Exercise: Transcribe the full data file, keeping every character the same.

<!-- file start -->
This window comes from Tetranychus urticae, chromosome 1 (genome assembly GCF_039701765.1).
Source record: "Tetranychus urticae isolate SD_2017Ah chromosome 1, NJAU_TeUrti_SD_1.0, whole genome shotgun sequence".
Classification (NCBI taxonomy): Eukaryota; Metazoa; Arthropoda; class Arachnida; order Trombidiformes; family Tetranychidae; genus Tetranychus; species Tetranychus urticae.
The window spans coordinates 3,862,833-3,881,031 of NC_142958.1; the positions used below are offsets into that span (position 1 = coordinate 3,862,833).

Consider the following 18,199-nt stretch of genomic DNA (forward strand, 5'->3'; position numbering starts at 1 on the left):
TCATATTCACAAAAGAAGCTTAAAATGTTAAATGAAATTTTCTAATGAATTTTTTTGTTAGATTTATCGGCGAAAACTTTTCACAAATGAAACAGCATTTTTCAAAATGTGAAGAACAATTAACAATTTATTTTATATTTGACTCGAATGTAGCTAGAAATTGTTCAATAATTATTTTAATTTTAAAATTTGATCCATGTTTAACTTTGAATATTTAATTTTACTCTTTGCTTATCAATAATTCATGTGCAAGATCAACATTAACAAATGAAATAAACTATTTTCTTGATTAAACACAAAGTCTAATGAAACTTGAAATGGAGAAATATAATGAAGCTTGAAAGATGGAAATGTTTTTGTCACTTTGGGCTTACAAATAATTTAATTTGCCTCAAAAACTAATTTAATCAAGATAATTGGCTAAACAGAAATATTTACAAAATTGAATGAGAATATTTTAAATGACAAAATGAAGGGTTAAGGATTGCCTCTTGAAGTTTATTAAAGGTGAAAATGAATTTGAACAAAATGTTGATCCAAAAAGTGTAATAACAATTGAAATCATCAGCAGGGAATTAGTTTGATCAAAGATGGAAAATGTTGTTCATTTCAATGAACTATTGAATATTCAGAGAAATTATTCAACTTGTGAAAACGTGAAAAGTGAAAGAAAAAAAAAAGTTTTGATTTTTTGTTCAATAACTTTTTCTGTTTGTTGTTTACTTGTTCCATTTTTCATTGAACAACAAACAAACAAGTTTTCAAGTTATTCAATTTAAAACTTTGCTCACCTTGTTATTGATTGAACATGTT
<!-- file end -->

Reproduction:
This window comes from Tetranychus urticae, chromosome 1 (genome assembly GCF_039701765.1).
Source record: "Tetranychus urticae isolate SD_2017Ah chromosome 1, NJAU_TeUrti_SD_1.0, whole genome shotgun sequence".
Classification (NCBI taxonomy): Eukaryota; Metazoa; Arthropoda; class Arachnida; order Trombidiformes; family Tetranychidae; genus Tetranychus; species Tetranychus urticae.
The window spans coordinates 3,862,833-3,881,031 of NC_142958.1; the positions used below are offsets into that span (position 1 = coordinate 3,862,833).

Consider the following 18,199-nt stretch of genomic DNA (forward strand, 5'->3'; position numbering starts at 1 on the left):
TCATATTCACAAAAGAAGCTTAAAATGTTAAATGAAATTTTCTAATGAATTTTTTTGTTAGATTTATCGGCGAAAACTTTTCACAAATGAAACAGCATTTTTCAAAATGTGAAGAACAATTAACAATTTATTTTATATTTGACTCGAATGTAGCTAGAAATTGTTCAATAATTATTTTAATTTTAAAATTTGATCCATGTTTAACTTTGAATATTTAATTTTACTCTTTGCTTATCAATAATTCATGTGCAAGATCAACATTAACAAATGAAATAAACTATTTTCTTGATTAAACACAAAGTCTAATGAAACTTGAAATGGAGAAATATAATGAAGCTTGAAAGATGGAAATGTTTTTGTCACTTTGGGCTTACAAATAATTTAATTTGCCTCAAAAACTAATTTAATCAAGATAATTGGCTAAACAGAAATATTTACAAAATTGAATGAGAATATTTTAAATGACAAAATGAAGGGTTAAGGATTGCCTCTTGAAGTTTATTAAAGGTGAAAATGAATTTGAACAAAATGTTGATCCAAAAAGTGTAATAACAATTGAAATCATCAGCAGGGAATTAGTTTGATCAAAGATGGAAAATGTTGTTCATTTCAATGAACTATTGAATATTCAGAGAAATTATTCAACTTGTGAAAACGTGAAAAGTGAAAGAAAAAAAAAAGTTTTGATTTTTTGTTCAATAACTTTTTCTGTTTGTTGTTTACTTGTTCCATTTTTCATTGAACAACAAACAAACAAGTTTTCAAGTTATTCAATTTAAAACTTTGCTCACCTTGTTATTGATTGAACATGTT